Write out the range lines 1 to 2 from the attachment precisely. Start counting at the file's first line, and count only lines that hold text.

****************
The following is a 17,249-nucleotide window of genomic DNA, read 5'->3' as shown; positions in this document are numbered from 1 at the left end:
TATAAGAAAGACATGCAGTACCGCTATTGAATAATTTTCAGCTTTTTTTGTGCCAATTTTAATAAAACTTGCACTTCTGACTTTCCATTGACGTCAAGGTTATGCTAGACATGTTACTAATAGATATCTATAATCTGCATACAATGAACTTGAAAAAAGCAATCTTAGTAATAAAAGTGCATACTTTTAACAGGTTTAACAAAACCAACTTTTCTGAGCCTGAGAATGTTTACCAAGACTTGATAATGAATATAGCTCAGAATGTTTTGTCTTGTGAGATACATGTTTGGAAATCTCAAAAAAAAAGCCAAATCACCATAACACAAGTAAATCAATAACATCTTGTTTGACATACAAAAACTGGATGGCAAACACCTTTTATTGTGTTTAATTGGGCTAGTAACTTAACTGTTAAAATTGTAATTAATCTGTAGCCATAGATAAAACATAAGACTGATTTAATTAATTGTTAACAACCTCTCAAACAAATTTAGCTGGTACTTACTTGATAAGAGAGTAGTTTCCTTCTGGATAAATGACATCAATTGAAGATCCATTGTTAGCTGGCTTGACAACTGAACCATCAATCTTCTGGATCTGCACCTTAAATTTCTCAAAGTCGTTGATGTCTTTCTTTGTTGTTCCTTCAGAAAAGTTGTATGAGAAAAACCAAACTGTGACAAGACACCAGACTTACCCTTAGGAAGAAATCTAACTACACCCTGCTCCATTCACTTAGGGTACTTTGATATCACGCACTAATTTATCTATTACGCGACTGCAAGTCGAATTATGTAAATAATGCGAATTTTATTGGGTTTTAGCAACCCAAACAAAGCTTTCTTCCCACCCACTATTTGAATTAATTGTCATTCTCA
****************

The following is a 17,249-nucleotide window of genomic DNA, read 5'->3' as shown; positions in this document are numbered from 1 at the left end:
TATAAGAAAGACATGCAGTACCGCTATTGAATAATTTTCAGCTTTTTTTGTGCCAATTTTAATAAAACTTGCACTTCTGACTTTCCATTGACGTCAAGGTTATGCTAGACATGTTACTAATAGATATCTATAATCTGCATACAATGAACTTGAAAAAAGCAATCTTAGTAATAAAAGTGCATACTTTTAACAGGTTTAACAAAACCAACTTTTCTGAGCCTGAGAATGTTTACCAAGACTTGATAATGAATATAGCTCAGAATGTTTTGTCTTGTGAGATACATGTTTGGAAATCTCAAAAAAAAAGCCAAATCACCATAACACAAGTAAATCAATAACATCTTGTTTGACATACAAAAACTGGATGGCAAACACCTTTTATTGTGTTTAATTGGGCTAGTAACTTAACTGTTAAAATTGTAATTAATCTGTAGCCATAGATAAAACATAAGACTGATTTAATTAATTGTTAACAACCTCTCAAACAAATTTAGCTGGTACTTACTTGATAAGAGAGTAGTTTCCTTCTGGATAAATGACATCAATTGAAGATCCATTGTTAGCTGGCTTGACAACTGAACCATCAATCTTCTGGATCTGCACCTTAAATTTCTCAAAGTCGTTGATGTCTTTCTTTGTTGTTCCTTCAGAAAAGTTGTATGAGAAAAACCAAACTGTGACAAGACACCAGACTTACCCTTAGGAAGAAATCTAACTACACCCTGCTCCATTCACTTAGGGTACTTTGATATCACGCACTAATTTATCTATTACGCGACTGCAAGTCGAATTATGTAAATAATGCGAATTTTATTGGGTTTTAGCAACCCAAACAAAGCTTTCTTCCCACCCACTATTTGAATTAATTGTCATTCTCA